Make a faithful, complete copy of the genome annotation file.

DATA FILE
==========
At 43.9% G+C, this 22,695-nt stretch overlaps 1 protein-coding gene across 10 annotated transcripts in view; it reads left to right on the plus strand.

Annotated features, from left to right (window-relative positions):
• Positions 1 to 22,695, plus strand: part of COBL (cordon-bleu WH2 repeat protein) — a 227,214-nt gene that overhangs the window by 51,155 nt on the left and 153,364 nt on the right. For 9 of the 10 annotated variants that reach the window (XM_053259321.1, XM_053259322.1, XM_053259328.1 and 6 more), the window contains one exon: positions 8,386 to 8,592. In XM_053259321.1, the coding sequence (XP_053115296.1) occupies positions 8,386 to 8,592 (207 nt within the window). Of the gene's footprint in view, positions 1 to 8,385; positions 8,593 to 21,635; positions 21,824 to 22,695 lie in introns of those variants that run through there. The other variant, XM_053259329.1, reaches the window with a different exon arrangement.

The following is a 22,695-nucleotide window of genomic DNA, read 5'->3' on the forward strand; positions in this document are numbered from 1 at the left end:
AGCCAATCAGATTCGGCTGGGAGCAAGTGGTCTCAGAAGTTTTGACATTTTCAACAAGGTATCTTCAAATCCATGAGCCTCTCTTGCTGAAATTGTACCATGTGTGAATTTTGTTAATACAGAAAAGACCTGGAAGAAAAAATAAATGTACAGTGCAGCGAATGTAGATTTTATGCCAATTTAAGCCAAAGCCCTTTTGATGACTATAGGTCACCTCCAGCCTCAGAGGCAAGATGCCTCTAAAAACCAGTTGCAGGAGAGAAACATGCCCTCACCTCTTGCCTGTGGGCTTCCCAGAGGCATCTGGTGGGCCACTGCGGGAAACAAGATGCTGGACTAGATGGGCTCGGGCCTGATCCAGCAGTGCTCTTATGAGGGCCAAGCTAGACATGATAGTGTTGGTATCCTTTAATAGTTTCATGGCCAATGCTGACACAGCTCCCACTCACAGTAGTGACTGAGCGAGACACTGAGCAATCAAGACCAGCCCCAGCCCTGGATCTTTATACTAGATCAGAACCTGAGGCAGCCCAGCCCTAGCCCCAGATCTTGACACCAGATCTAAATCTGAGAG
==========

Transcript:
At 43.9% G+C, this 22,695-nt stretch overlaps 1 protein-coding gene across 10 annotated transcripts in view; it reads left to right on the plus strand.

Annotated features, from left to right (window-relative positions):
• Positions 1 to 22,695, plus strand: part of COBL (cordon-bleu WH2 repeat protein) — a 227,214-nt gene that overhangs the window by 51,155 nt on the left and 153,364 nt on the right. For 9 of the 10 annotated variants that reach the window (XM_053259321.1, XM_053259322.1, XM_053259328.1 and 6 more), the window contains one exon: positions 8,386 to 8,592. In XM_053259321.1, the coding sequence (XP_053115296.1) occupies positions 8,386 to 8,592 (207 nt within the window). Of the gene's footprint in view, positions 1 to 8,385; positions 8,593 to 21,635; positions 21,824 to 22,695 lie in introns of those variants that run through there. The other variant, XM_053259329.1, reaches the window with a different exon arrangement.

The following is a 22,695-nucleotide window of genomic DNA, read 5'->3' on the forward strand; positions in this document are numbered from 1 at the left end:
AGCCAATCAGATTCGGCTGGGAGCAAGTGGTCTCAGAAGTTTTGACATTTTCAACAAGGTATCTTCAAATCCATGAGCCTCTCTTGCTGAAATTGTACCATGTGTGAATTTTGTTAATACAGAAAAGACCTGGAAGAAAAAATAAATGTACAGTGCAGCGAATGTAGATTTTATGCCAATTTAAGCCAAAGCCCTTTTGATGACTATAGGTCACCTCCAGCCTCAGAGGCAAGATGCCTCTAAAAACCAGTTGCAGGAGAGAAACATGCCCTCACCTCTTGCCTGTGGGCTTCCCAGAGGCATCTGGTGGGCCACTGCGGGAAACAAGATGCTGGACTAGATGGGCTCGGGCCTGATCCAGCAGTGCTCTTATGAGGGCCAAGCTAGACATGATAGTGTTGGTATCCTTTAATAGTTTCATGGCCAATGCTGACACAGCTCCCACTCACAGTAGTGACTGAGCGAGACACTGAGCAATCAAGACCAGCCCCAGCCCTGGATCTTTATACTAGATCAGAACCTGAGGCAGCCCAGCCCTAGCCCCAGATCTTGACACCAGATCTAAATCTGAGAG